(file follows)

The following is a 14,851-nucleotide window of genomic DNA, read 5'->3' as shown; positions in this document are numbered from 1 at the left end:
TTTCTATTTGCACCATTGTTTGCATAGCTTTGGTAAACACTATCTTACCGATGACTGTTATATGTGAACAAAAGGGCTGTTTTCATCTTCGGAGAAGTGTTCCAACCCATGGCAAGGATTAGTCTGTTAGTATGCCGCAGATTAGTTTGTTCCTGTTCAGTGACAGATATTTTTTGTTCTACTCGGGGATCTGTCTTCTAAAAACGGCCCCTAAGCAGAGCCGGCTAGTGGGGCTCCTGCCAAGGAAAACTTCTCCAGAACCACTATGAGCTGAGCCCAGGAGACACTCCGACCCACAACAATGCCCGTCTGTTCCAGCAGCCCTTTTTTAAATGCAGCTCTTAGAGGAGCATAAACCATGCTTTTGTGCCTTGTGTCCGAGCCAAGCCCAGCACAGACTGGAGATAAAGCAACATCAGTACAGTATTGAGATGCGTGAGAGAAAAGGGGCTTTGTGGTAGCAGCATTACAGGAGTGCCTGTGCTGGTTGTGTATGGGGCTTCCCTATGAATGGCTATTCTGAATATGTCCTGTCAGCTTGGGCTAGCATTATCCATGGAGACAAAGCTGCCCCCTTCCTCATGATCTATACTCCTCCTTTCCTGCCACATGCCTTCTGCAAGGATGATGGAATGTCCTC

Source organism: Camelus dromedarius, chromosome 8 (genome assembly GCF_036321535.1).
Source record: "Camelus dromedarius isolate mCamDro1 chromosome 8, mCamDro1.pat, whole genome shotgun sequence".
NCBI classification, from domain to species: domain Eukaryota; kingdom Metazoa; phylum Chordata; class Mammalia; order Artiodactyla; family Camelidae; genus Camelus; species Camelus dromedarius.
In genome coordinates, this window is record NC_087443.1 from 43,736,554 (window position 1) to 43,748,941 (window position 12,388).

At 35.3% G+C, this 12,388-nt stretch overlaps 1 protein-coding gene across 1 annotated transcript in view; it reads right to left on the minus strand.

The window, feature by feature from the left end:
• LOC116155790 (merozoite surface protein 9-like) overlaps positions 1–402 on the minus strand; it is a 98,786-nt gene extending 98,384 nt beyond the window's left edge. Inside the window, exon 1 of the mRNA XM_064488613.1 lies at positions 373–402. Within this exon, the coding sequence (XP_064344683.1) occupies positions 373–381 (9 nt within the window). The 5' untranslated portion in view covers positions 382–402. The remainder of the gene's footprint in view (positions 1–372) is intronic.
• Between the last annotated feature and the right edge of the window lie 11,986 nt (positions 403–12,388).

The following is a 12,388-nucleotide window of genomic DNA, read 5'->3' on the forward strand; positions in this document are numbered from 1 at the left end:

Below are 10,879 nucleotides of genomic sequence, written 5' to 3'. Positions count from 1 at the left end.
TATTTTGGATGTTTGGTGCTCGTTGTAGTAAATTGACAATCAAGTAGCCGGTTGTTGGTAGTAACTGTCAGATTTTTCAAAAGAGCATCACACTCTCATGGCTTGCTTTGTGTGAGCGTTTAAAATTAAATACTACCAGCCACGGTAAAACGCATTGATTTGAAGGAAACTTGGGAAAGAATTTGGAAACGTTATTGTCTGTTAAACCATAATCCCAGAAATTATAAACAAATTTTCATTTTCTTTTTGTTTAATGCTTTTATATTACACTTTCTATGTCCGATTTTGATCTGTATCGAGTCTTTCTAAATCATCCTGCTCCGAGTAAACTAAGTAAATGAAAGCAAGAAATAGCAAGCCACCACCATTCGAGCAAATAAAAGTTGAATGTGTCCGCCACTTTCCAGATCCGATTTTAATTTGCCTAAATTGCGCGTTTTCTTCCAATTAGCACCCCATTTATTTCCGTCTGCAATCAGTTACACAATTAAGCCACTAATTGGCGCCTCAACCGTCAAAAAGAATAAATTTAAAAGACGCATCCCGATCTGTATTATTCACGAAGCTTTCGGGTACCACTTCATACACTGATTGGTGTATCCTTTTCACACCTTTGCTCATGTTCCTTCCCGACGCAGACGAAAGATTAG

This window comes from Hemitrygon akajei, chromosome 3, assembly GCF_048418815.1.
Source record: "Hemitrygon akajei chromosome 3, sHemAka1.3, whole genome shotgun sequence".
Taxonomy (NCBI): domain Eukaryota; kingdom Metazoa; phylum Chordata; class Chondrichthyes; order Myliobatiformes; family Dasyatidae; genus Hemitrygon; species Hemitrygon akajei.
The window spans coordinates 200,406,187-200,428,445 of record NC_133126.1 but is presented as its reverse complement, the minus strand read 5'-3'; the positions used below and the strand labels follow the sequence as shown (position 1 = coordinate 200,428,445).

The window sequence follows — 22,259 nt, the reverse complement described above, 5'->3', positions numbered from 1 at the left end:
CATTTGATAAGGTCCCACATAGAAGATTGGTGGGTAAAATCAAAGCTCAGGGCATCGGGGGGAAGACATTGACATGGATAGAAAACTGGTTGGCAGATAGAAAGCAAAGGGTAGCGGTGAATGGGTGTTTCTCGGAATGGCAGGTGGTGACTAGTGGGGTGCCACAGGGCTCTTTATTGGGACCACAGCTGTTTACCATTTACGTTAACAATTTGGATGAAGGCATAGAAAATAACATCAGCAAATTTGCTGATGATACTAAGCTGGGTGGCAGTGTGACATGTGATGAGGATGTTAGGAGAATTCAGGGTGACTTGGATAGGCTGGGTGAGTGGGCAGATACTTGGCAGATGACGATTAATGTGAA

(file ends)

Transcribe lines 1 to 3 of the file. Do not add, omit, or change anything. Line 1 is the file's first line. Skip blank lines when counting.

The following is a 14,851-nucleotide window of genomic DNA, read 5'->3' as shown; positions in this document are numbered from 1 at the left end:
TTTCTATTTGCACCATTGTTTGCATAGCTTTGGTAAACACTATCTTACCGATGACTGTTATATGTGAACAAAAGGGCTGTTTTCATCTTCGGAGAAGTGTTCCAACCCATGGCAAGGATTAGTCTGTTAGTATGCCGCAGATTAGTTTGTTCCTGTTCAGTGACAGATATTTTTTGTTCTACTCGGGGATCTGTCTTCTAAAAACGGCCCCTAAGCAGAGCCGGCTAGTGGGGCTCCTGCCAAGGAAAACTTCTCCAGAACCACTATGAGCTGAGCCCAGGAGACACTCCGACCCACAACAATGCCCGTCTGTTCCAGCAGCCCTTTTTTAAATGCAGCTCTTAGAGGAGCATAAACCATGCTTTTGTGCCTTGTGTCCGAGCCAAGCCCAGCACAGACTGGAGATAAAGCAACATCAGTACAGTATTGAGATGCGTGAGAGAAAAGGGGCTTTGTGGTAGCAGCATTACAGGAGTGCCTGTGCTGGTTGTGTATGGGGCTTCCCTATGAATGGCTATTCTGAATATGTCCTGTCAGCTTGGGCTAGCATTATCCATGGAGACAAAGCTGCCCCCTTCCTCATGATCTATACTCCTCCTTTCCTGCCACATGCCTTCTGCAAGGATGATGGAATGTCCTC

Source organism: Camelus dromedarius, chromosome 8 (genome assembly GCF_036321535.1).